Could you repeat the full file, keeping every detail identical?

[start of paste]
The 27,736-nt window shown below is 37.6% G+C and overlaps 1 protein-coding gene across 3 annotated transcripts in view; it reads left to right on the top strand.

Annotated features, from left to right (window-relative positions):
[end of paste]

The 27,736-nt window shown below is 37.6% G+C and overlaps 1 protein-coding gene across 3 annotated transcripts in view; it reads left to right on the top strand.

Annotated features, from left to right (window-relative positions):